Website Developments

December 27, 2009

Just reminding everyone that this blog is no longer maintained.

The Aussie Sapphire blog is now at http://www.aussiesapphire.com.au/blog

However, for more active discussions, we suggest you check out our new forum ALF (Aussie Lapidary Forum) which is growing day by day and has lots of great information on gems, fossicking, lapidary and more.

You may also be interested in our other business websites:

  • Lonewood Farm - the agricultural arm of Lonewood Trust
  • Bolts Direct – online source of fasteners, industrial belts, high tensile products & more.

Website Problems

July 4, 2007

We have been experiencing a few problems with our website – these are all now resolved and our main blog at www.aussiesapphire.com.au/blog is back online

The online shop is now working properly at www.aussiesapphire.com.au

We apologise for the inconvenience.  Remember, this blog is now maintained at the new location.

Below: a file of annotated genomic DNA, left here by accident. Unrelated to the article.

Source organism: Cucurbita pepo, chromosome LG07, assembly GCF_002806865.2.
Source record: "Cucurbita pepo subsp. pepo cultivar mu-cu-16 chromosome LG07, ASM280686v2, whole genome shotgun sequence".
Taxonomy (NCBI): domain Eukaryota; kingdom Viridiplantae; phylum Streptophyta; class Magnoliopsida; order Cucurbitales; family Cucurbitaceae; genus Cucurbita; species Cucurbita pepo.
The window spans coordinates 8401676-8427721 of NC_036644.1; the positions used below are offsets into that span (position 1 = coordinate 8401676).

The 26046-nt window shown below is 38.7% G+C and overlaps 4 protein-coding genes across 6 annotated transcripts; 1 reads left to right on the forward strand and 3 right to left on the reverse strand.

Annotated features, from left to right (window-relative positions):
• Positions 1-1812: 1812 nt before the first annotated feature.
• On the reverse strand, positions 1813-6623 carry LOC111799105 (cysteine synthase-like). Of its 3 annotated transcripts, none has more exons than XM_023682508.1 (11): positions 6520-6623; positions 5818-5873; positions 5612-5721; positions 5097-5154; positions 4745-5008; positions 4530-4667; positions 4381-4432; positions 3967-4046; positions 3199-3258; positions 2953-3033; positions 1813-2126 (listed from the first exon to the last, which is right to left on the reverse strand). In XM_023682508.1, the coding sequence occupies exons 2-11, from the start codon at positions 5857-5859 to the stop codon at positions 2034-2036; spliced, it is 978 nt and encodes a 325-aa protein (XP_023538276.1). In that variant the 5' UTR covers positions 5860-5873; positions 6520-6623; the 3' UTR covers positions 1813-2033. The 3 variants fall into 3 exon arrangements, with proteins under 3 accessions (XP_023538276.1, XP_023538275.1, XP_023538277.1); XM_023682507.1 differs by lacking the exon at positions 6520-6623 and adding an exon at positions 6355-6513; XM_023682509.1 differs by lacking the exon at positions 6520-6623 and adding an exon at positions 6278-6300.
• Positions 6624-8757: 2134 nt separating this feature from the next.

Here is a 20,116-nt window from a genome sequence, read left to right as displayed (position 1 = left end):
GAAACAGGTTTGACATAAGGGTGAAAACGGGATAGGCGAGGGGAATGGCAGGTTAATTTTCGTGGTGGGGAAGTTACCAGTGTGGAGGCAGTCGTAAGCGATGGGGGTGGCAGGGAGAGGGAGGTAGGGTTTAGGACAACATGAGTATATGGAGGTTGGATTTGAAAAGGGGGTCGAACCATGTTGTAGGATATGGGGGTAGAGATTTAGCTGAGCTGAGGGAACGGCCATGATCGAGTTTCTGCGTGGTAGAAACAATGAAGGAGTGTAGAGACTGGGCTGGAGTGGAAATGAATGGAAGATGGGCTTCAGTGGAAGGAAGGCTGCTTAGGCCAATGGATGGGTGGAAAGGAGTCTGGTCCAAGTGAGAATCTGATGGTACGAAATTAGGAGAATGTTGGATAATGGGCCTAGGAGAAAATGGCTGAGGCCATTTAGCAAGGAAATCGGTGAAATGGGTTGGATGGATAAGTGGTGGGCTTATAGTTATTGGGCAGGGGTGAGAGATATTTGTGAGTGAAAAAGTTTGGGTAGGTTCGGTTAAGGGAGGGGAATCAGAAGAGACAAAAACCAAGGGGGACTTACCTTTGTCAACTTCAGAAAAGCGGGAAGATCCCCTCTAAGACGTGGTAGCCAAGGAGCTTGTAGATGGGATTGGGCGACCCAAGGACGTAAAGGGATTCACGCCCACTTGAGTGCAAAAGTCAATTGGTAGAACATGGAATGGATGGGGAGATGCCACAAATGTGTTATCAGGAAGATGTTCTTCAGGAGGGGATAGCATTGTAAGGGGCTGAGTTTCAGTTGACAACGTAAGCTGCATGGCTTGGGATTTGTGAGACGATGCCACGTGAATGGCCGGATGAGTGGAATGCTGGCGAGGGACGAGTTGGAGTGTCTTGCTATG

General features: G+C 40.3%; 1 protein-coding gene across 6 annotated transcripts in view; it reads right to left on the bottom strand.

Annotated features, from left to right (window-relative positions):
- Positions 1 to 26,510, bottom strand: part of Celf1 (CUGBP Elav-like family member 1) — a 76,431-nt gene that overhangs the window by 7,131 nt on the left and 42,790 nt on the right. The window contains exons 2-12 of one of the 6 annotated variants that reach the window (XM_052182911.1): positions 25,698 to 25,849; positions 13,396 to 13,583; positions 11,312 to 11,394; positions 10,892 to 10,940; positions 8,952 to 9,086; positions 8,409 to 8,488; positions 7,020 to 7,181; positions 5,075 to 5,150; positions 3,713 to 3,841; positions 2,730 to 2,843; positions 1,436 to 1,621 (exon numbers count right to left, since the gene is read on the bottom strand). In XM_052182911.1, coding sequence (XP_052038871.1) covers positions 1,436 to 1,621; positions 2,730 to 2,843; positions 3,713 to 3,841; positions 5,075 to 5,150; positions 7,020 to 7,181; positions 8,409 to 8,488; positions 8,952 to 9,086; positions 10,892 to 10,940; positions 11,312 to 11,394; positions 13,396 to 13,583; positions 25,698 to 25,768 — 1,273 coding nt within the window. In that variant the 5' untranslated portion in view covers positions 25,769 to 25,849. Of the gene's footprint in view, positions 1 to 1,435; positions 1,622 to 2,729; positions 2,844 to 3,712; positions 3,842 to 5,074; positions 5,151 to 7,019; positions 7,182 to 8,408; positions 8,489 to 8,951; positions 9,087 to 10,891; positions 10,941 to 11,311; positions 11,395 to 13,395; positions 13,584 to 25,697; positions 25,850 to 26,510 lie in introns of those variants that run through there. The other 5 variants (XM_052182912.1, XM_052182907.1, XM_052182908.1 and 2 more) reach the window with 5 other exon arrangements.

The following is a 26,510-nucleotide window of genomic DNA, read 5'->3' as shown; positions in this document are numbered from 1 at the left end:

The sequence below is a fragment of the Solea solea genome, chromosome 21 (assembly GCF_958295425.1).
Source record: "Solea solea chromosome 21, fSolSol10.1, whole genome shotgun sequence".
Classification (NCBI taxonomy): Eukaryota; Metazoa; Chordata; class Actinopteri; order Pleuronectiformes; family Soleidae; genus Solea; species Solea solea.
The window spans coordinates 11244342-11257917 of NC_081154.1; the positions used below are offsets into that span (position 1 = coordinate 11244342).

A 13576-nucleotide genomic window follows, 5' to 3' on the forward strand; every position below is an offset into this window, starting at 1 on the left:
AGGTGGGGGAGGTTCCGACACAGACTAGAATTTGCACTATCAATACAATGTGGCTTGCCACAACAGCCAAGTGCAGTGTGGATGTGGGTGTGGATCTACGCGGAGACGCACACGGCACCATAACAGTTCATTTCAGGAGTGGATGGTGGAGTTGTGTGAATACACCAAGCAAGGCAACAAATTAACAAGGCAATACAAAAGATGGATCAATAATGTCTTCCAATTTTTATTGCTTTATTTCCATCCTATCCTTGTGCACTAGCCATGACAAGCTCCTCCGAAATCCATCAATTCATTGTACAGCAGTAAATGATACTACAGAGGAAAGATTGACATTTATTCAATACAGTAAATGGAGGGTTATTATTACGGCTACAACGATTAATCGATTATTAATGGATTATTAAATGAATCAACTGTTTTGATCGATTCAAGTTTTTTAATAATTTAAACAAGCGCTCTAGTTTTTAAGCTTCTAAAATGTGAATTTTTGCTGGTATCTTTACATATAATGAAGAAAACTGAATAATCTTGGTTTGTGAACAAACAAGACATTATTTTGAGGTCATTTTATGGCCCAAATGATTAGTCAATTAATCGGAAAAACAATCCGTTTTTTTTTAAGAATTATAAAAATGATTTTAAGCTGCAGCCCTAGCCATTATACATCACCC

We are moving again !

December 15, 2006

Just letting you know that we have moved our blog again – still a WordPress blog but hosted on our own website.  Have moved all the posts over and the new blog gives us much more flexibility and functionality.

www.aussiesapphire.com.au/blog/

The RSS newsfeed is now located at:

 http://aussiesapphire.com.au/blog/?feed=rss2

Please update your bookmarks and/or newsreader program and we hope to see you over at our new digs.

cheers from Aussie Sapphire


Christmas Newsletter

December 14, 2006

Just a quick note to outline Christmas trading and delivery arrangements as well as remind you of some great last-minute gift ideas.

Time is running out for delivery by Christmas.  If you live overseas, we cannot guarantee parcels will arrive by December 24th even if sent by Fedex so please keep this in mind when ordering from now on.  Our Australian customers only have a few more days for guaranteed delivery by Star Track Express.

If you have left things to the last minute, may we suggest our new Gift Certificates.  This new feature allows you to load funds into your Gift Certificate account and then send to anyone via email.  Your recipient can redeem their certificate by simply following the instructions in their email.